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Dementia and art – an interview with Frans Hoogeveen

Dementia and art – it’s a combination you don’t hear about too often. Yet dementia care specialist Frans Hoogeveen thinks it’s high time we start paying more attention to this subject. Hoogeveen is convinced that dementia is not always the horrible disease we all make it out to be. In fact, it is often still possible to provide a good quality of life. But how does that go? And which role can art play in that process? Let’s go and find out the answers!

Lees je dit interview liever in het Nederlands? Kijk dan op de website van Kunstuitleen Rotterdam! 

Frans, what is your fascination with dementia?

For me, it’s a combination of old age and decay – two themes that fascinate me to no end. Sometimes I tell my students – in jest, of course: “I don’t find you interesting at all. Twenty-year olds have been through so little in life!” They invariably laugh at me, but I do mean it.

I read that you can often maintain a good quaility of life if you suffer from dementia. But how?

If I ask you what makes you happy, I’m sure you tell me about having a sense of purpose in life and about social relations. Knowing that you have people around you who love you – that is what we all like best, whether we have dementia or not. People with dementia have the same needs as we do. I once met a woman with dementia who used to work as a caregiver when she was younger. She always used to make coffee at her local community center. Because we knew that made her happy, we taught her to make coffee again, but this time around it was for her fellow patients at her nursing home. She felt great once she got the hang of it!

What about dementia and art? It’s a subject you read a lot about these days.

Art is like music, it is often associated with emotional memories. Think about music from when you were around 20 years old and you started your first relationship. You never forget the songs you played at the time, which is exactly why I started Radio Remember, an online radio station for people with dementia. Memories that involve emotions are forgotten less often. They also help you reach other memories.  

But doesn’t art often go one step further than music?

As Dutch writer Gerard Reve used to say, “Art is a stylized human action – or its result – that brings about an emotion.” In other words, it’s about styling and emotion. A mother crying over the cod of her dead baby is not art. But if you stylize it into a song, then it’s art. Emotion play an equally important role in art. It has to stir up feelings. People with dementia don’t necessarily lose to capability to be touched by something. The emotional spectrum can stay intact for quite some time. So can the sense of aesthetics, by the way. You can definitely still enjoy art if you have dementia.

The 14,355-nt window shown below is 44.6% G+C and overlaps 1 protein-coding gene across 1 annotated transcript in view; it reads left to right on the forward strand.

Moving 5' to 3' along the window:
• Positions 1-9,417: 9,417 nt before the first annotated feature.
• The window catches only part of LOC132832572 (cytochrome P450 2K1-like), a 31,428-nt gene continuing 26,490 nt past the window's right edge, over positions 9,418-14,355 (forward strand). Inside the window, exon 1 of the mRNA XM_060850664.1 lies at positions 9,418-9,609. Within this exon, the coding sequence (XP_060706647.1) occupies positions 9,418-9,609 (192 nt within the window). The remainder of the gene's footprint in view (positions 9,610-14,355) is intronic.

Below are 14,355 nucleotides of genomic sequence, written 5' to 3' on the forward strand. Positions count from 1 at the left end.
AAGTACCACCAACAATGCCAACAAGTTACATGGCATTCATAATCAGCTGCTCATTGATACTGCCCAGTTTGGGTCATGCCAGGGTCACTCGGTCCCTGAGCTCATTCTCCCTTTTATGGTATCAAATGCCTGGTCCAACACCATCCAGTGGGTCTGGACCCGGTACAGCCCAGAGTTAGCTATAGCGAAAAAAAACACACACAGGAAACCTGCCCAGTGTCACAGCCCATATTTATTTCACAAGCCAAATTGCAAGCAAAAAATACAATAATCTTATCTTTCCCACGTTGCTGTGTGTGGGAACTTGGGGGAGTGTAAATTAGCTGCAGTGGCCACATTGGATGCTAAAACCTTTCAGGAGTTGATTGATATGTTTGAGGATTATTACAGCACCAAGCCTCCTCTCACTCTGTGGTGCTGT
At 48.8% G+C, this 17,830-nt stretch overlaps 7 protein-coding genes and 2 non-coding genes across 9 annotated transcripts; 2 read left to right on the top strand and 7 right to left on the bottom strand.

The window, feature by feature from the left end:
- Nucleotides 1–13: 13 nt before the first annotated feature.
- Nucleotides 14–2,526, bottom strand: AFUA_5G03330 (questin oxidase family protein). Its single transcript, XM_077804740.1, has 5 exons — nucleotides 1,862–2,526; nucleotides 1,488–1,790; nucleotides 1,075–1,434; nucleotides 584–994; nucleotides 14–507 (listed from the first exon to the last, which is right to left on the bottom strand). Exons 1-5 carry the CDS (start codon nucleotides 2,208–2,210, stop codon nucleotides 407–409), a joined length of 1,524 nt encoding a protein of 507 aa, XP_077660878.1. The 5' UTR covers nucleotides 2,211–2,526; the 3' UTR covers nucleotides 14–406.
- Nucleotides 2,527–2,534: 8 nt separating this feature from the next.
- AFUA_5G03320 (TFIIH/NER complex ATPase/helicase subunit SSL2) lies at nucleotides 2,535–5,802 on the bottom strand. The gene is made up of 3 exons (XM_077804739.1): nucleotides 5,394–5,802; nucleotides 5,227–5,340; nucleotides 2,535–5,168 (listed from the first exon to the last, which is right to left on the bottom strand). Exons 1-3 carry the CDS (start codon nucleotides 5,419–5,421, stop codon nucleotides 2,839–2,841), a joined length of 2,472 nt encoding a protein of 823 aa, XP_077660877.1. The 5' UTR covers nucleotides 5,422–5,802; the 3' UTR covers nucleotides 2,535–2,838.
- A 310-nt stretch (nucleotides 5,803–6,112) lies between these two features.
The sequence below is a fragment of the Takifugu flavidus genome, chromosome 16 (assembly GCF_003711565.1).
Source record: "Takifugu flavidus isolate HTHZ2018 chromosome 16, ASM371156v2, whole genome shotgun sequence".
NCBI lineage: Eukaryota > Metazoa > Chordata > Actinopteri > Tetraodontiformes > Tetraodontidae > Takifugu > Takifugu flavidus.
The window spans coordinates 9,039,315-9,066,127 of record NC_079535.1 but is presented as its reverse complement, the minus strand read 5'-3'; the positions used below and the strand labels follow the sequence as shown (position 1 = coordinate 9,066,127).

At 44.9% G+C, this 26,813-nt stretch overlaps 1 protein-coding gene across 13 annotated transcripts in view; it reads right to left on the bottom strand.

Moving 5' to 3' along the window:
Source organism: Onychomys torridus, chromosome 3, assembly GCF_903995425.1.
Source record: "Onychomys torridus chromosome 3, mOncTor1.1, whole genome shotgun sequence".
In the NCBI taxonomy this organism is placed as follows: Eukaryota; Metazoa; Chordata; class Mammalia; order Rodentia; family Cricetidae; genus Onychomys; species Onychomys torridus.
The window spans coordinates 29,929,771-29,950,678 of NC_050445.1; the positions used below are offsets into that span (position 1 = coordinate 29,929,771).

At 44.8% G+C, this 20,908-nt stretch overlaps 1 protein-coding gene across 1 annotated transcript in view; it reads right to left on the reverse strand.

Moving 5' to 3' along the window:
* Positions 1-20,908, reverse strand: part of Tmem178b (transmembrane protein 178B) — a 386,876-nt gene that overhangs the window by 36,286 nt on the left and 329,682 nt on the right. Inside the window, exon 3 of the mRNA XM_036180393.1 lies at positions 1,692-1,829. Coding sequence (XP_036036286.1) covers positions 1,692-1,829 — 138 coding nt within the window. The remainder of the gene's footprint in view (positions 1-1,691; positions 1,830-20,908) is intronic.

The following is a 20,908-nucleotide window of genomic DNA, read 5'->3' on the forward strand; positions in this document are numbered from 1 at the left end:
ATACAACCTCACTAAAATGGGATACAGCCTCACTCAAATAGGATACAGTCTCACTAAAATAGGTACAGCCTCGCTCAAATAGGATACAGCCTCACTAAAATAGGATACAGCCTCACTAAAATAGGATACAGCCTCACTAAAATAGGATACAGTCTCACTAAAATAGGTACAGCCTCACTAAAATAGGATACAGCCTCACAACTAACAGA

What are the things you have to pay attention to if you want to select art for someone with dementia?

It’s too easy to just look for art that brings back old memories. Of course you can appeal to what someone used to like when they were younger. But I also think it can be interesting to take things a bit further. Take, for instance, a painting of a positive social situation, like that of a mother and child. It can be very pleasing to discuss it with someone who has dementia.

And what about dementia and interior design? 

Many people have fixed habits that you have to bear in mind. These habits are particularly important when someone has to move to a nursing home because they suffer from dementia and can no longer take care of themselves. Did you know there is a moving company that specializes in situations like these? First, the mover drops by for a visit to determine which items matter the most. After all, you can’t take everything with you. He then takes photos, not just of the layout of the room but also of the contents of each drawer. This allows the mover to recreate the original interior at the nursing home, only in a smaller version. He often does it so well, that people ask themselves: “I moved? I never moved!” Knowing where you are, what you have done and what is going to happen – our brain finds these things very important. And that ability is affected by dementia. Can you imagine having to brush your teeth and suddenly not remembering how it works? When you enter your bathroom, your brain brings the image of the toothbrush to the front. With dementia, you are no longer able to make that visual selection. Consequently, setting the breakfast table with lots of different dishes and spreads totally works the wrong way. Instead, take away as much as possible and only keep what is needed. People with dementia need order.


Dementia and Art – three works from Kunstuitleen Rotterdam

Which works from the Rotterdam Art Library, for instance, would be interesting to people who have dementia?

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For older Rotterdammers with dementia, Rotterdamse Kolencentrale Waalhaven by Frits Rotgans is worth checking out. It shows a scene from the 1950’s, their ‘reminiscence period’. When you strike up a conversation about this period, you can bring back a great deal of meaningful, beautiful memories. Think about the coal merchant and how you would burn coal at home and gather around the stove.

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Frame of Reference by Bert Sissingh also shows something from the reminiscence periode, but now it is an image of togetherness and social relations. That is an important aspect in life for everyone, whether you have dementia or not.

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And then finally, Zonder Gedachten by I. Simons can provide a nice way to start a conversation about thoughts and experiences. Are you ever without thoughts? How does that feel? Does it feel good?




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